Levels of Infidelity

Posted on August 2, 2015. Filed under: psychology, relationships, sex, love, marriage | Tags: , , , , , , , , , |

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Joe and Laura Hawkins are having marital issues. Laura just left the house without explanation. Joe wonders if she has a lover. He is alone with Anita, the family robot: a “synth” or “synthetic” (pictured above). After a couple of drinks, Joe “turns on” the robot’s sex program and makes use of it. This scene comes from the AMC TV series, “Humans.” The fictional possibility will soon be a present reality.

Question: was Joe unfaithful to Laura? She certainly thought so and kicked him out. The fact that Anita wasn’t “human” was a defense Joe offered — one dismissed by Laura. Where is the line? When do our thoughts, conversations, or physical interactions constitute infidelity?

The easy answer: unfaithfulness consists of sexual intercourse outside of a relationship based on monogamy. But let’s think about other possibilities. You be the judge whether these fit your understanding of “cheating:”

  • Oral sex. Bill Clinton’s statement, “I did not have sex with that woman,” was not especially persuasive.
  • Intercourse with a non-human, including not only an artificial life form, but any living thing. I once treated a lonely woman who copulated with a large dog. She was not being unfaithful (there was no human lover to betray), but her example offers an unusual extra-marital option for those with a partner who is drawn from Homo sapiens.
  • Mutual masturbation.
  • Naked kissing and fondling short of either oral sex or intercourse.
  • Making out and fondling while clothed.

The above five categories all include physical contact with a person who is not your spouse. Might interaction without touching the other be a betrayal of the monogamous promise? Consider the following:

  • Phone sex or other electronic forms of sex play.
  • Fantasizing about someone else while having sex with your significant other.
  • Masturbation to an image of another. Not just pornography — perhaps only a face or a person clothed.
  • Masturbation to the idea (memory) of another without using a visual stimulus.
  • Intimacy without physical contact, e.g. shared personal revelations, and mutual psychological support.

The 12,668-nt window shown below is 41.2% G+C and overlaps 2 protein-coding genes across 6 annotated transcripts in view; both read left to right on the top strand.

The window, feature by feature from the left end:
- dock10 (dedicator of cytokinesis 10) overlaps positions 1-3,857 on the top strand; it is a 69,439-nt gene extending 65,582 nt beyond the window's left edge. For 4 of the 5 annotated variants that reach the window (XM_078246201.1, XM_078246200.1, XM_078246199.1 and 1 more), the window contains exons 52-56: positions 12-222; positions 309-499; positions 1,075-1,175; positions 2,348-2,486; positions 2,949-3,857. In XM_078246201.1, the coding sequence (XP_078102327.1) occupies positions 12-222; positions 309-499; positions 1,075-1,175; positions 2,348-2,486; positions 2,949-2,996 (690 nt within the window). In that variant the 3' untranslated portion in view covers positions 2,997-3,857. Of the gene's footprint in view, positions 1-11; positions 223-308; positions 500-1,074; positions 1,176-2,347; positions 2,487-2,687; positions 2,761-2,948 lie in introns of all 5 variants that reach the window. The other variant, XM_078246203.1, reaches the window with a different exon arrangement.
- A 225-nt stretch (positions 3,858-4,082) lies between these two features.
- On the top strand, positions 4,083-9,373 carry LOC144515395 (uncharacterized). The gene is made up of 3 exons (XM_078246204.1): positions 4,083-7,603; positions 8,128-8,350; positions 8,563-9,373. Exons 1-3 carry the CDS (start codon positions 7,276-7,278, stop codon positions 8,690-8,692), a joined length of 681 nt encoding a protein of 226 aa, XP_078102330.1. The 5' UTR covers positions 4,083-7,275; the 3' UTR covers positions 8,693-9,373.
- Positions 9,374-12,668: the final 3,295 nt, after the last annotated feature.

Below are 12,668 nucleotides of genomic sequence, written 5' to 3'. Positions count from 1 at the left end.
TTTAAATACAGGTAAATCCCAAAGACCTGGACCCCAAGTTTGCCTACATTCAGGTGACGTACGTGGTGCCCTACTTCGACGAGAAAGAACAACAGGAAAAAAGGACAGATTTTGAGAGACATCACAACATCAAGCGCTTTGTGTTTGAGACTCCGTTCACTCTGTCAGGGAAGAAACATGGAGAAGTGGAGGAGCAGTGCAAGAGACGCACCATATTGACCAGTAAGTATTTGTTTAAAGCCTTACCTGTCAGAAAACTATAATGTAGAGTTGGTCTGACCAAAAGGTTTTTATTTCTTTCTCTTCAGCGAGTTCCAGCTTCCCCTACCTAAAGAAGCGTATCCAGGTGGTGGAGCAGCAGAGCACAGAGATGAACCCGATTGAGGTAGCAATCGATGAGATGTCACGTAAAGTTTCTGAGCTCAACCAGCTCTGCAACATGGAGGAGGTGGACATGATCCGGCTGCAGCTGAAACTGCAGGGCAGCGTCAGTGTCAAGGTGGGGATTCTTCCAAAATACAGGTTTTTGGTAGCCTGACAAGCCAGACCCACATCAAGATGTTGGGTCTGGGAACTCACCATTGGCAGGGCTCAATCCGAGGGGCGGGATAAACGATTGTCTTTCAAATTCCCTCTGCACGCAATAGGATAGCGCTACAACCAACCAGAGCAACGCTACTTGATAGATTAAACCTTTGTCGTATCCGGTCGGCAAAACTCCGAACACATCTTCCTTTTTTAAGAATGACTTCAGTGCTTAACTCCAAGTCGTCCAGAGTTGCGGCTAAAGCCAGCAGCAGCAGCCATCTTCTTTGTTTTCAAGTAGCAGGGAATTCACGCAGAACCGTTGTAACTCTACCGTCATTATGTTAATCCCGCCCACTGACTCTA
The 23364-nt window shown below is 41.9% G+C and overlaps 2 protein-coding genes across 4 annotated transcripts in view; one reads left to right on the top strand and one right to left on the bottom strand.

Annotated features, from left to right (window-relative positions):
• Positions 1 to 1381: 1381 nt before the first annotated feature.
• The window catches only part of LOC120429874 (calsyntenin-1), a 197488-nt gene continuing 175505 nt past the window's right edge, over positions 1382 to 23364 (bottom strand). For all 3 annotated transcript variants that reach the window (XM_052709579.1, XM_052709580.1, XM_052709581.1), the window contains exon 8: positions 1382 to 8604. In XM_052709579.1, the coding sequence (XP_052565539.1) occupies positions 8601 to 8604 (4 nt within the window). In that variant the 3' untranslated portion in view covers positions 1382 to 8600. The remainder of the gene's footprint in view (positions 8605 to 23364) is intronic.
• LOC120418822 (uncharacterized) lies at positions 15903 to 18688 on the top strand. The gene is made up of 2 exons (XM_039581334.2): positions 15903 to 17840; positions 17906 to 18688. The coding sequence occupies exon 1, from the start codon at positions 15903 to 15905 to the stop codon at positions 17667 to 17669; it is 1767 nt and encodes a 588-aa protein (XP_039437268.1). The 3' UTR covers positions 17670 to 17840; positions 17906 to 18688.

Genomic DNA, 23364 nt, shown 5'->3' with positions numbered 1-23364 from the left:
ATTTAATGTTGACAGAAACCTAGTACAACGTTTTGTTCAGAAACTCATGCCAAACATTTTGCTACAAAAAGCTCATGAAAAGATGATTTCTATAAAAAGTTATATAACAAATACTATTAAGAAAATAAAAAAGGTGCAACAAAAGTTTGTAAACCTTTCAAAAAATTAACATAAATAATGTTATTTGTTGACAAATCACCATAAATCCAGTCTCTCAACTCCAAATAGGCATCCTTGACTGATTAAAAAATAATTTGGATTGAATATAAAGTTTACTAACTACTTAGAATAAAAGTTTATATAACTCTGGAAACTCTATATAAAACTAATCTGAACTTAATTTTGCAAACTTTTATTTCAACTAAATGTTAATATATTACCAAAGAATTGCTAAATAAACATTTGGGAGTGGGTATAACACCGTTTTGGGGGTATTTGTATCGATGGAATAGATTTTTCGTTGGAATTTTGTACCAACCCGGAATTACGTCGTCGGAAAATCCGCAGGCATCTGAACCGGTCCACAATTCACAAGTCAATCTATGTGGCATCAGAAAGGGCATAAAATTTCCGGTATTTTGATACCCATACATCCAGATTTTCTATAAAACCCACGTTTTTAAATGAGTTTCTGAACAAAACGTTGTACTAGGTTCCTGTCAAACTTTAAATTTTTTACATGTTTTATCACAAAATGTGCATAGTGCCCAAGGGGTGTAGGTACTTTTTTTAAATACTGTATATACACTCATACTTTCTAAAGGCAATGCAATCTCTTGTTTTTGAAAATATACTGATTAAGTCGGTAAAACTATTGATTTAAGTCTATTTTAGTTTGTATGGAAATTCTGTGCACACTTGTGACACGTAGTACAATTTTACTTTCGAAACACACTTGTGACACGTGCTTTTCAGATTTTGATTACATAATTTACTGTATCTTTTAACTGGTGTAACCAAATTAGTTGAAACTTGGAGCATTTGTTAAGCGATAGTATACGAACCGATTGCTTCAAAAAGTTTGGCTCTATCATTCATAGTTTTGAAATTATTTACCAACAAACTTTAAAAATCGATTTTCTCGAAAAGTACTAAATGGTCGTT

• Emotional preoccupation with a former lover without any present communication with the person. Indeed, he needn’t be alive any longer.
  • Closeness between a parent and child where the offspring is pressured to be a kind of surrogate spouse, but without sex. The adult shares his troubles with the child. The latter is relied upon to help solve the elder’s problems. Roles are reversed.

As you ponder the question, consider the following true story. An old friend wrote a freshman college essay. The required topic was, “Something to Make the World a Better Place in Which to Live.” My buddy proceeded to describe a masturbation machine. He reasoned that our civilization is full of lonely people without a sexual outlet. Moreover, he believed his invention would cut prostitution and sexual assaults. Such devices now exist, but didn’t then.

What was his reward for an idea before its time? A mandated visit with the school psychiatrist!

Would use of a masturbation machine constitute adultery?

Let’s look at the issue differently. Should infidelity be permissible if

  • your spouse refuses sex? You have not copulated in years.
  • your partner is or was unfaithful, the latter in the recent past?
  • the loved one can’t engage in conjugal relations with you because of a permanent infirmity?
  • the spouse is abusive?
  • you are stranded on a desert island with only one other person. Is it OK if, after a period of years with no hope of rescue, the two of you become Adam and Eve?
  • the husband or wife back home (in the desert island example) at last gives up and begins to date after the same long wait?

In these six conditions, do the special circumstances make the behavior acceptable? In effect, we now have two queries before us:

  1. What is the definition of infidelity?
  2. Are there any conditions which remove the moral stain? Put differently, do you believe fidelity is a moral absolute or dependent on the situation? A moral relativist would refrain from a uniform ethical condemnation without considering the details. The Ten Commandments and similar religious prohibitions, however, exemplify an absolute rule: “Thou shalt not commit adultery.”

If you believe in any mitigating circumstance — an instance in which adultery is OK — remind yourself that infidelity usually involves hiding the truth or frank lying. The ingredients in an extra-marital potion are a combination of breaking with promised monogamy and deceit.

I’d be delighted to read your comments, short or long, on these questions. I hope you will indulge me.

Remember one other thing: where there are already robotic cars, there will soon be synthetic humans with artificial intelligence (AI) superior to mortals. Not to mention bodies impervious to aging (or replaceable with ones as good or better). Human flaws will have been programmed out, but the creation will possess emotions.

The concerns I’ve raised about extra-marital contact will only get more difficult.

Sooner than you think.


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